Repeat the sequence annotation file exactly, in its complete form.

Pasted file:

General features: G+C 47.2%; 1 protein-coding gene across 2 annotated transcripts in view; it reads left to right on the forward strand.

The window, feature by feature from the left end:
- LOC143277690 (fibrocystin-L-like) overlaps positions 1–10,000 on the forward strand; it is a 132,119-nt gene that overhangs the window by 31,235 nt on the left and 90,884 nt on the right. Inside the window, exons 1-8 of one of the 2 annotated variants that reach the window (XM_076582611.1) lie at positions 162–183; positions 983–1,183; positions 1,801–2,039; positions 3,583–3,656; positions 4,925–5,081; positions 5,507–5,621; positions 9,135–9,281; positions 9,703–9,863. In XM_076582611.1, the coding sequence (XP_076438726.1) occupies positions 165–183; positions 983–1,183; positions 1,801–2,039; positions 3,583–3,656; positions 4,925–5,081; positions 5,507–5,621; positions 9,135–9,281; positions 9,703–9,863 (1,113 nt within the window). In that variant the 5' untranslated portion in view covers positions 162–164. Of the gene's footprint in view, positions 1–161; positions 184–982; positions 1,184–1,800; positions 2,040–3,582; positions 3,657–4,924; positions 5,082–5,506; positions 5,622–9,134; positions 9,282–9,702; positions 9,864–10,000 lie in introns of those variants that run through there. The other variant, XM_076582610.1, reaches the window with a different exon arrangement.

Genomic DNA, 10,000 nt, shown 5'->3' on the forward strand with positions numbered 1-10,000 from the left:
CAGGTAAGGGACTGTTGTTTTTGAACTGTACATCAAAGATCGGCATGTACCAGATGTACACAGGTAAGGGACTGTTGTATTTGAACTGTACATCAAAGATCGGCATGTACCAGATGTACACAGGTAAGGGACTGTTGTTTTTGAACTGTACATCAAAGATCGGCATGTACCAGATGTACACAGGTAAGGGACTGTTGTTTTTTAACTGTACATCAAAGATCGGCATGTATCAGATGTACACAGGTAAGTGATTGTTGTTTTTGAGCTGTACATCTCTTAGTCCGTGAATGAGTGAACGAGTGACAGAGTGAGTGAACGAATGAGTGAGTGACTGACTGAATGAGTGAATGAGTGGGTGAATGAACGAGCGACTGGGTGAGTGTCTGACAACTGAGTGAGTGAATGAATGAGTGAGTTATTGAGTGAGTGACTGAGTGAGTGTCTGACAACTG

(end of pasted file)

General features: G+C 47.2%; 1 protein-coding gene across 2 annotated transcripts in view; it reads left to right on the forward strand.

The window, feature by feature from the left end:
- LOC143277690 (fibrocystin-L-like) overlaps positions 1–10,000 on the forward strand; it is a 132,119-nt gene that overhangs the window by 31,235 nt on the left and 90,884 nt on the right. Inside the window, exons 1-8 of one of the 2 annotated variants that reach the window (XM_076582611.1) lie at positions 162–183; positions 983–1,183; positions 1,801–2,039; positions 3,583–3,656; positions 4,925–5,081; positions 5,507–5,621; positions 9,135–9,281; positions 9,703–9,863. In XM_076582611.1, the coding sequence (XP_076438726.1) occupies positions 165–183; positions 983–1,183; positions 1,801–2,039; positions 3,583–3,656; positions 4,925–5,081; positions 5,507–5,621; positions 9,135–9,281; positions 9,703–9,863 (1,113 nt within the window). In that variant the 5' untranslated portion in view covers positions 162–164. Of the gene's footprint in view, positions 1–161; positions 184–982; positions 1,184–1,800; positions 2,040–3,582; positions 3,657–4,924; positions 5,082–5,506; positions 5,622–9,134; positions 9,282–9,702; positions 9,864–10,000 lie in introns of those variants that run through there. The other variant, XM_076582610.1, reaches the window with a different exon arrangement.

Genomic DNA, 10,000 nt, shown 5'->3' on the forward strand with positions numbered 1-10,000 from the left:
CAGGTAAGGGACTGTTGTTTTTGAACTGTACATCAAAGATCGGCATGTACCAGATGTACACAGGTAAGGGACTGTTGTATTTGAACTGTACATCAAAGATCGGCATGTACCAGATGTACACAGGTAAGGGACTGTTGTTTTTGAACTGTACATCAAAGATCGGCATGTACCAGATGTACACAGGTAAGGGACTGTTGTTTTTTAACTGTACATCAAAGATCGGCATGTATCAGATGTACACAGGTAAGTGATTGTTGTTTTTGAGCTGTACATCTCTTAGTCCGTGAATGAGTGAACGAGTGACAGAGTGAGTGAACGAATGAGTGAGTGACTGACTGAATGAGTGAATGAGTGGGTGAATGAACGAGCGACTGGGTGAGTGTCTGACAACTGAGTGAGTGAATGAATGAGTGAGTTATTGAGTGAGTGACTGAGTGAGTGTCTGACAACTG